In its antitrust confrontation with the government, the pillar of Google's defense has been that innovation -- not restrictive contracts, backed by billions in payments to industry partners -- explains its success as the giant of internet search. From a report: Its competitive advantage, it says, is brilliant people, working tirelessly to improve its products. Pandu Nayak, Google's first witness in the antitrust trial that began last month, is the face of that defense. Mr. Nayak, a vice president of search, was raised in India and graduated at the top of his class at one of that nation's elite technical schools. He came to America, earned his Ph.D. in computer science at Stanford University and then spent seven years as a research scientist on artificial intelligence projects at NASA's Ames Research Center in Silicon Valley.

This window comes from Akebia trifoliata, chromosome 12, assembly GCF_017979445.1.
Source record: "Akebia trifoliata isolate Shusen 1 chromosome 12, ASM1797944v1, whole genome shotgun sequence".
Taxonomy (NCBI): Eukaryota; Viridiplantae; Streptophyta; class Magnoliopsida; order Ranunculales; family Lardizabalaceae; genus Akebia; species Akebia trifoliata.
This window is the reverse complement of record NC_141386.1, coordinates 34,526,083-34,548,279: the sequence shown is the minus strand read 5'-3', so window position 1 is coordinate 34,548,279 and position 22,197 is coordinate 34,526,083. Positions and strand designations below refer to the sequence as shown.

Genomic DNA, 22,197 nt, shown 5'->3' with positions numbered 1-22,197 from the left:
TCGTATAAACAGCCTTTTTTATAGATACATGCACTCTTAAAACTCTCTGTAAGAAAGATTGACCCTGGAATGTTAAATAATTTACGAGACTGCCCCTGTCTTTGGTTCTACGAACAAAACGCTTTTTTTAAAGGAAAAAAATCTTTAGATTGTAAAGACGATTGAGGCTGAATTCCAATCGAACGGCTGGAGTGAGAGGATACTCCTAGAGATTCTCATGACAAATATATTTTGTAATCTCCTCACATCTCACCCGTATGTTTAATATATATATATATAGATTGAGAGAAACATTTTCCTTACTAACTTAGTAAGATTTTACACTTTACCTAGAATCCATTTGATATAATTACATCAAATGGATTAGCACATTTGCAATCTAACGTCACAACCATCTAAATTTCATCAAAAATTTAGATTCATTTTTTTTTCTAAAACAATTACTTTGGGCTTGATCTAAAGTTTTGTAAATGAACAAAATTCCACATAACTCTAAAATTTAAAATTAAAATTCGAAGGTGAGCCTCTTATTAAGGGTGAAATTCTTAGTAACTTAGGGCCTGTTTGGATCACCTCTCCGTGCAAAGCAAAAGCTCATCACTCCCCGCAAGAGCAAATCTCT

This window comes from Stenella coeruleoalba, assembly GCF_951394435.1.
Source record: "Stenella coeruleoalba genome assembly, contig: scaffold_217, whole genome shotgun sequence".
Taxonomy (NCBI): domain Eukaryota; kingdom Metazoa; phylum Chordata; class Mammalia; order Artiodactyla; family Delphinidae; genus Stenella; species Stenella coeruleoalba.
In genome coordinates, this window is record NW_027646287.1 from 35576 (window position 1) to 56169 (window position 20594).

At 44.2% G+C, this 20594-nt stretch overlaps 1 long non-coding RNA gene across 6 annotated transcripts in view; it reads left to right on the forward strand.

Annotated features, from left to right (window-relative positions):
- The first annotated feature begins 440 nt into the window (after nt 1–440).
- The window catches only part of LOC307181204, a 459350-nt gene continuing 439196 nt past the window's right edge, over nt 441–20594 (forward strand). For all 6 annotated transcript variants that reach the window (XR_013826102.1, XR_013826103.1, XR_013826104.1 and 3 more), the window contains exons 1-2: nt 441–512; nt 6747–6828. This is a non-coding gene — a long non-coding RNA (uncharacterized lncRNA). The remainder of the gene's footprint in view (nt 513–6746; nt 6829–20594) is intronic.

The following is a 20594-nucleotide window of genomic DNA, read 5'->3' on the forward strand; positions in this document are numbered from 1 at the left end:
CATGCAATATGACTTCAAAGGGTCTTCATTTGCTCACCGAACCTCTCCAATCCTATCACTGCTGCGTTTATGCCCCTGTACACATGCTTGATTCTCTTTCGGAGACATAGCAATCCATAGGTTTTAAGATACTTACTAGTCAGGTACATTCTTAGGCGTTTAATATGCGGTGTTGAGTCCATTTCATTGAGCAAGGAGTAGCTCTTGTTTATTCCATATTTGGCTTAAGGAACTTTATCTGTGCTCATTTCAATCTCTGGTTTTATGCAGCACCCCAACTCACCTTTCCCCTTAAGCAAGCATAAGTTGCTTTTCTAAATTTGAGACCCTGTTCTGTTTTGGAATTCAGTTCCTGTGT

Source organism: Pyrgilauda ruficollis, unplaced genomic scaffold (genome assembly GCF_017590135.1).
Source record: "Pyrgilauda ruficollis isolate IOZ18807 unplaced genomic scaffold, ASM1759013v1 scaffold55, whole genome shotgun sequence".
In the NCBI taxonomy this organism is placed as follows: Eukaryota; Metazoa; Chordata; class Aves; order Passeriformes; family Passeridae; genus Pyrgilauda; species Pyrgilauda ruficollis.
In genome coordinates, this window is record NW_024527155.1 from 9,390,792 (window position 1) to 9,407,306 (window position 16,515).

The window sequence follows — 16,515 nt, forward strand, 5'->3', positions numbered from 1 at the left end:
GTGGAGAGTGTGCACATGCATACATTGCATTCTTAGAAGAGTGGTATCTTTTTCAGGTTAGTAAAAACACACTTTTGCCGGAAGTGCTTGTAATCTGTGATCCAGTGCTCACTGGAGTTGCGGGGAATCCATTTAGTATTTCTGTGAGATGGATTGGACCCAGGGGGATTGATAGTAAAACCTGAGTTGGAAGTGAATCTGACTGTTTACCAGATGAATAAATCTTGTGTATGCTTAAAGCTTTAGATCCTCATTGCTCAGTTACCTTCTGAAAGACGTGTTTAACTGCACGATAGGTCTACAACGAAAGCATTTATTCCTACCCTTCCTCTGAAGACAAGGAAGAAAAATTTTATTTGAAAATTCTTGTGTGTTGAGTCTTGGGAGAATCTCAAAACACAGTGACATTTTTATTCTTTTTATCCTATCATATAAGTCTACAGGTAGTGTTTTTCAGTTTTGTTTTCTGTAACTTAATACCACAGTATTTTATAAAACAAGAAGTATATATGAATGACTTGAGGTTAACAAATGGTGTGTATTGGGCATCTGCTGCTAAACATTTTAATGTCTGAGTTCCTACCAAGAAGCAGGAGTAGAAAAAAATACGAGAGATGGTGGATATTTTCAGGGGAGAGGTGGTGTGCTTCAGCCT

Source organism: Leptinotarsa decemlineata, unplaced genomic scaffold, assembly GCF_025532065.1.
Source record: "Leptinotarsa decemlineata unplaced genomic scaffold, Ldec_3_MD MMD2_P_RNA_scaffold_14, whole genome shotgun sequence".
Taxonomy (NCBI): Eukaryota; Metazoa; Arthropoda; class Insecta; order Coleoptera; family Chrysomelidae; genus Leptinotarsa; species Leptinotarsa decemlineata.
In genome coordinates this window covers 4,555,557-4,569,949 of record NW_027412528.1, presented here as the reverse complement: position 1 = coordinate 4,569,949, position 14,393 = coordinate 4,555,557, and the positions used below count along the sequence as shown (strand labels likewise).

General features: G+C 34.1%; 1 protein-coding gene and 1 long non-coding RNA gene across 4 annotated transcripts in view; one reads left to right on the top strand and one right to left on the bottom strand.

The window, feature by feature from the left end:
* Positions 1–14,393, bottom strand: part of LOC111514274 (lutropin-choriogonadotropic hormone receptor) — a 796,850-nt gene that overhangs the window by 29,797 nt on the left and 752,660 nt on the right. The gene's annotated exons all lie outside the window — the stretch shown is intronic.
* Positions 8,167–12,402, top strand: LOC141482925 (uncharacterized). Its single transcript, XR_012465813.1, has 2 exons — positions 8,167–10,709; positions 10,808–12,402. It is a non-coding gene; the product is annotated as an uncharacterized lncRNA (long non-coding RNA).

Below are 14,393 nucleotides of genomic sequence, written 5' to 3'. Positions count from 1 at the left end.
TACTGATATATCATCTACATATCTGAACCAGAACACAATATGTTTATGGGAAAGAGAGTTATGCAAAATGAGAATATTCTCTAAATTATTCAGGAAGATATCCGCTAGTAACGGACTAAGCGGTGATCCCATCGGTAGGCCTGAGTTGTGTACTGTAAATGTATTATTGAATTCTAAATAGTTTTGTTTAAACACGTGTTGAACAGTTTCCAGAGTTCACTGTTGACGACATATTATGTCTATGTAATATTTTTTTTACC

Nineteen years ago, Mr. Nayak joined Google and found a particularly welcoming workplace, filled with professional friends. "At the end of the day, Google is a technology company -- it really values the skills that I have," Mr. Nayak said in his testimony on Wednesday. The computer scientist's testimony is an attempt to rebut a central argument in the case filed by the Justice Department and 38 states and territories. Their suit claims that scale is essential to competition in search. That is, the more data from user queries a search engine collects, the more it learns to improve its service, which attracts still more users, advertisers and ad revenue. That flywheel, the suit says, is fueled by ever-increasing volumes of user data.